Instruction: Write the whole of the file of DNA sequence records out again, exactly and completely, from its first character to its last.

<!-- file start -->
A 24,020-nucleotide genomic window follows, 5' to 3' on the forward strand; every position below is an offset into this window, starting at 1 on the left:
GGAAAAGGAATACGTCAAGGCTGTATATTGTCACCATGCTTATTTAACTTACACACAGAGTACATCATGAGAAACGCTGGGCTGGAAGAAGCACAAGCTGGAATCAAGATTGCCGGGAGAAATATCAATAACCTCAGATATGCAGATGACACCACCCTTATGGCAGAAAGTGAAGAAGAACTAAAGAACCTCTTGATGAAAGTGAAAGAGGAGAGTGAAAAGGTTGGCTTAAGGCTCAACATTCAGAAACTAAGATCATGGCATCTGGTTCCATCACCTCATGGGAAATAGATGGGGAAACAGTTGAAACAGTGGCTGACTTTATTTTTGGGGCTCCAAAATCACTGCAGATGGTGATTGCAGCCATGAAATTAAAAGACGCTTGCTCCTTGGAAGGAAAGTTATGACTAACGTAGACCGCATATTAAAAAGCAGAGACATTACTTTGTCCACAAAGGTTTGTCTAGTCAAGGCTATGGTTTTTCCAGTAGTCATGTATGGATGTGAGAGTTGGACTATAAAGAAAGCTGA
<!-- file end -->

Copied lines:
A 24,020-nucleotide genomic window follows, 5' to 3' on the forward strand; every position below is an offset into this window, starting at 1 on the left:
GGAAAAGGAATACGTCAAGGCTGTATATTGTCACCATGCTTATTTAACTTACACACAGAGTACATCATGAGAAACGCTGGGCTGGAAGAAGCACAAGCTGGAATCAAGATTGCCGGGAGAAATATCAATAACCTCAGATATGCAGATGACACCACCCTTATGGCAGAAAGTGAAGAAGAACTAAAGAACCTCTTGATGAAAGTGAAAGAGGAGAGTGAAAAGGTTGGCTTAAGGCTCAACATTCAGAAACTAAGATCATGGCATCTGGTTCCATCACCTCATGGGAAATAGATGGGGAAACAGTTGAAACAGTGGCTGACTTTATTTTTGGGGCTCCAAAATCACTGCAGATGGTGATTGCAGCCATGAAATTAAAAGACGCTTGCTCCTTGGAAGGAAAGTTATGACTAACGTAGACCGCATATTAAAAAGCAGAGACATTACTTTGTCCACAAAGGTTTGTCTAGTCAAGGCTATGGTTTTTCCAGTAGTCATGTATGGATGTGAGAGTTGGACTATAAAGAAAGCTGA